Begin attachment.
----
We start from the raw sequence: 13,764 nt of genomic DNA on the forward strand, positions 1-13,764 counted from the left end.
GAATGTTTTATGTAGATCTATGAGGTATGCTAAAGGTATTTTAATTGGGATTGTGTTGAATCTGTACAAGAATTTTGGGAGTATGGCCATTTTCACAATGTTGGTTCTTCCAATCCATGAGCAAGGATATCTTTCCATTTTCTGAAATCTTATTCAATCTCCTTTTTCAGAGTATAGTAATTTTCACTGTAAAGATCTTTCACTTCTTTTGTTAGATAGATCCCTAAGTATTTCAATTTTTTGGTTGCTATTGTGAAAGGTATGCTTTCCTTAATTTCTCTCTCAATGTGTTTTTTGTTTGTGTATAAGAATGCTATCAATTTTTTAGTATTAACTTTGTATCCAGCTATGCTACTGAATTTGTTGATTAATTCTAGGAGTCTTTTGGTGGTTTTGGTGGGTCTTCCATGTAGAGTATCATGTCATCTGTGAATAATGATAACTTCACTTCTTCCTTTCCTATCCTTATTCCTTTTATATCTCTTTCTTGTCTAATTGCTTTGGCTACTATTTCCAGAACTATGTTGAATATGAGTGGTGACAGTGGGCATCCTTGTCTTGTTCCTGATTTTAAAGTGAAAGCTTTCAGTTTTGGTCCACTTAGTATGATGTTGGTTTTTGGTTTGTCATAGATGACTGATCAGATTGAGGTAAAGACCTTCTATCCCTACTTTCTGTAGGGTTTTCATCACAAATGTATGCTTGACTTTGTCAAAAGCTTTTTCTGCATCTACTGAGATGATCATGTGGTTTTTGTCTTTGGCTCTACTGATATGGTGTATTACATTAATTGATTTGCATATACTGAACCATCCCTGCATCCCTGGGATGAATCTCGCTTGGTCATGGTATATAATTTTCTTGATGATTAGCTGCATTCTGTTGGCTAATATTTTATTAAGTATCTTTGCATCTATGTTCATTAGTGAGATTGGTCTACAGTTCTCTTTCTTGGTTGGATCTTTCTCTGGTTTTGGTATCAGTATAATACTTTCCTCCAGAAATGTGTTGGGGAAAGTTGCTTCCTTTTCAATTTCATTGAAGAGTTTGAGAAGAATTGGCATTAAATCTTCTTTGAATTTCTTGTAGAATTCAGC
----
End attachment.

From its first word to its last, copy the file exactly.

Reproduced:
We start from the raw sequence: 13,764 nt of genomic DNA on the forward strand, positions 1-13,764 counted from the left end.
GAATGTTTTATGTAGATCTATGAGGTATGCTAAAGGTATTTTAATTGGGATTGTGTTGAATCTGTACAAGAATTTTGGGAGTATGGCCATTTTCACAATGTTGGTTCTTCCAATCCATGAGCAAGGATATCTTTCCATTTTCTGAAATCTTATTCAATCTCCTTTTTCAGAGTATAGTAATTTTCACTGTAAAGATCTTTCACTTCTTTTGTTAGATAGATCCCTAAGTATTTCAATTTTTTGGTTGCTATTGTGAAAGGTATGCTTTCCTTAATTTCTCTCTCAATGTGTTTTTTGTTTGTGTATAAGAATGCTATCAATTTTTTAGTATTAACTTTGTATCCAGCTATGCTACTGAATTTGTTGATTAATTCTAGGAGTCTTTTGGTGGTTTTGGTGGGTCTTCCATGTAGAGTATCATGTCATCTGTGAATAATGATAACTTCACTTCTTCCTTTCCTATCCTTATTCCTTTTATATCTCTTTCTTGTCTAATTGCTTTGGCTACTATTTCCAGAACTATGTTGAATATGAGTGGTGACAGTGGGCATCCTTGTCTTGTTCCTGATTTTAAAGTGAAAGCTTTCAGTTTTGGTCCACTTAGTATGATGTTGGTTTTTGGTTTGTCATAGATGACTGATCAGATTGAGGTAAAGACCTTCTATCCCTACTTTCTGTAGGGTTTTCATCACAAATGTATGCTTGACTTTGTCAAAAGCTTTTTCTGCATCTACTGAGATGATCATGTGGTTTTTGTCTTTGGCTCTACTGATATGGTGTATTACATTAATTGATTTGCATATACTGAACCATCCCTGCATCCCTGGGATGAATCTCGCTTGGTCATGGTATATAATTTTCTTGATGATTAGCTGCATTCTGTTGGCTAATATTTTATTAAGTATCTTTGCATCTATGTTCATTAGTGAGATTGGTCTACAGTTCTCTTTCTTGGTTGGATCTTTCTCTGGTTTTGGTATCAGTATAATACTTTCCTCCAGAAATGTGTTGGGGAAAGTTGCTTCCTTTTCAATTTCATTGAAGAGTTTGAGAAGAATTGGCATTAAATCTTCTTTGAATTTCTTGTAGAATTCAGC